Sports medicine protocols needed for elite gamers, says study
eSports athletes are at risk of physical, psychological and metabolic disorders, according to a study published in The Journal of the American Osteopathic Association.
In the US, eSports athletes are competing in collegiate and professional arenas, practising 3–10 hours per day to perfect their strategies and reflexes. While average novice players make approximately 50 action moves per minute, collegiate and pro athletes make 500–600 action moves per minute, which is about 10 moves per second. According to the researchers, sports medicine needs to be able to address the needs of these players.
“Given eSports are played while sitting, you’d think it would be literally impossible to get injured,” said study author Dr Hallie Zwibel, Director of Sports Medicine at New York Institute of Technology (NYIT) College of Osteopathic Medicine. Dr Zwibel oversees NYIT’s Center for eSports Medicine.
“The truth is they suffer overuse injuries like any other athlete but also significant health concerns from the sedentary nature of the sport.”
The researchers identified multiple health issues experienced by eSports athletes: blurred vision from excessive screen time; neck and back pain from poor posture; carpal tunnel syndrome from repetitive motion; metabolic dysregulation from prolonged sitting and high consumption of caffeine and sugar; and depression and anxiety resulting from internet gaming disorder.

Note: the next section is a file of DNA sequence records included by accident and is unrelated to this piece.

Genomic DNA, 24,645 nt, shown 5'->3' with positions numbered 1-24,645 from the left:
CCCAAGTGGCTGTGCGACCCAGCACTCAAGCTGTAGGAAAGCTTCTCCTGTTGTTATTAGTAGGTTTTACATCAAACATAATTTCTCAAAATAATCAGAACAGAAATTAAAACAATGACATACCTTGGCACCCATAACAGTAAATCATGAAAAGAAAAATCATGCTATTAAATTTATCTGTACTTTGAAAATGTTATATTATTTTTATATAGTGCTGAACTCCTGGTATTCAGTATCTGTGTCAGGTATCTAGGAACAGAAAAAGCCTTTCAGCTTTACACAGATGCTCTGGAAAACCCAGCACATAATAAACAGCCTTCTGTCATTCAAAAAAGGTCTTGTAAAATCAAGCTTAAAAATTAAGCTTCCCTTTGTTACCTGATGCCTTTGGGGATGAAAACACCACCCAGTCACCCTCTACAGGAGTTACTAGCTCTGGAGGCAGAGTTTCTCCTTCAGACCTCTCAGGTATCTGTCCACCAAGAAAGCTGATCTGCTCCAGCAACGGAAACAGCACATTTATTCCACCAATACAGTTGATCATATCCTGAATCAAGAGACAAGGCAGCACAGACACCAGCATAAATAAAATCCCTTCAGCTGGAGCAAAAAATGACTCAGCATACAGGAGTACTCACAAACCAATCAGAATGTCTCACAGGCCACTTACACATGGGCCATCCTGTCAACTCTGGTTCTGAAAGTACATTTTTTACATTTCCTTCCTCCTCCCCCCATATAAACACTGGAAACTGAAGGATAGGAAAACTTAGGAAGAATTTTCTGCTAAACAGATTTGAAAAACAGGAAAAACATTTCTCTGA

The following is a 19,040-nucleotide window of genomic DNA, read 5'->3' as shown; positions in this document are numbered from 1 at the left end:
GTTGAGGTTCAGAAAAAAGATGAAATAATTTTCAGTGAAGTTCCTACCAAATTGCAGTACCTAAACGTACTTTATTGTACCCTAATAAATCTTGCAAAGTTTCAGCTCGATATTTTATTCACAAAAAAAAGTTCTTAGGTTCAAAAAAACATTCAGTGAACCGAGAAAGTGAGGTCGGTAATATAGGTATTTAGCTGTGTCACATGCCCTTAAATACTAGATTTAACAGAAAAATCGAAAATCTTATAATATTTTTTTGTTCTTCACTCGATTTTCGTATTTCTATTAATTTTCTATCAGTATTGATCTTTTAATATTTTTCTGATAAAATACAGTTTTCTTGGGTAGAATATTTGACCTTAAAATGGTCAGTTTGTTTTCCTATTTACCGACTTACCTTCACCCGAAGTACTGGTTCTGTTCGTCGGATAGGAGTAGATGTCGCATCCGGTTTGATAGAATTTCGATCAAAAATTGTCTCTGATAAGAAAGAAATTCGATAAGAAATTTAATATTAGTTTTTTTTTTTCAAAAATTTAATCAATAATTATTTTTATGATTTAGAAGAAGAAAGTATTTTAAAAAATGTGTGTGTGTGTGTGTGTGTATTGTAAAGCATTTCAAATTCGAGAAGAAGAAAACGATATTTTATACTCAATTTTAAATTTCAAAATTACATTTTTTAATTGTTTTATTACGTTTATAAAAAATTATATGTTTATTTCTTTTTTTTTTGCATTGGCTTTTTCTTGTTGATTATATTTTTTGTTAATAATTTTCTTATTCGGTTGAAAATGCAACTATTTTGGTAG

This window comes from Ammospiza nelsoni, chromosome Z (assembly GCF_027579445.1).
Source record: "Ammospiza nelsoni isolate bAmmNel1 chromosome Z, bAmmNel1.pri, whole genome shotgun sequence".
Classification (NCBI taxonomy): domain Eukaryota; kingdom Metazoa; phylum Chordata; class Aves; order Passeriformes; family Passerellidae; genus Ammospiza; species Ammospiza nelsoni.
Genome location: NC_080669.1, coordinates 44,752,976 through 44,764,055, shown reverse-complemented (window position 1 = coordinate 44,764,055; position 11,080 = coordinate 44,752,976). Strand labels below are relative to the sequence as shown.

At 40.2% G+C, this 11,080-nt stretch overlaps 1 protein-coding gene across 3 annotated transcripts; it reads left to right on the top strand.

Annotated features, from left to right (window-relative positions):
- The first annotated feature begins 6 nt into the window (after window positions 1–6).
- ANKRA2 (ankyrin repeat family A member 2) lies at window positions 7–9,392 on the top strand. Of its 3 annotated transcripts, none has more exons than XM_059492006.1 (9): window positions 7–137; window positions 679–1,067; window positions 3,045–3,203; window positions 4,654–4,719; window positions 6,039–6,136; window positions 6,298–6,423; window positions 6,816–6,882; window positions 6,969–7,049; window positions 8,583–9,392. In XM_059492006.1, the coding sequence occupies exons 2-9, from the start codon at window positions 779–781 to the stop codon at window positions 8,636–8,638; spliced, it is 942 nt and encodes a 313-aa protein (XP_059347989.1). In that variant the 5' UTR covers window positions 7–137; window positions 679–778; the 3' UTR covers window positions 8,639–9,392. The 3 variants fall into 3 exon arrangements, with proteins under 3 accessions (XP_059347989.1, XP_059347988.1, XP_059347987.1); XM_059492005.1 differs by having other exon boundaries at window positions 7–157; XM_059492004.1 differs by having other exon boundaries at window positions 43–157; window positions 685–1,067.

Dr Zwibel said his past research found 56% of eSports athletes experience eye fatigue, 42% report neck and back pain, 36% wrist pain and 32% hand pain. However, only 2% of those reporting an ailment sought medical treatment. He adds that 40% of those surveyed get no additional physical activity in a given day.
“We’re really just now realising how physically and mentally demanding eSports can be,” said Dr Zwibel.
“Like any other college- or pro-level athlete, they need trainers, physical therapists and physicians to help them optimise their performance and maintain long-term health.”
Dr Zwibel considers professional League of Legends player Hai Lam, who retired at 26 due to chronic wrist pain, an example of the toll eSports can take on an athlete’s body. He hopes that tailored training regimens and appropriate medical care can help the next generation of eSports athletes avoid similar outcomes.
In the US, there are currently 80 colleges with varsity eSports teams, with 22 offering scholarships. Colleges, universities and even high schools are adding more teams each year. At the professional level, the global eSports industry earned more than US$1 billion in 2019, with an audience of nearly 500 million.
“It’s safe to say eSports is no longer in its nascent stages,” said Dr Zwibel.
“It’s world-class competition and serious business. It’s time we in sports medicine [and] give these athletes the support we know they need.”
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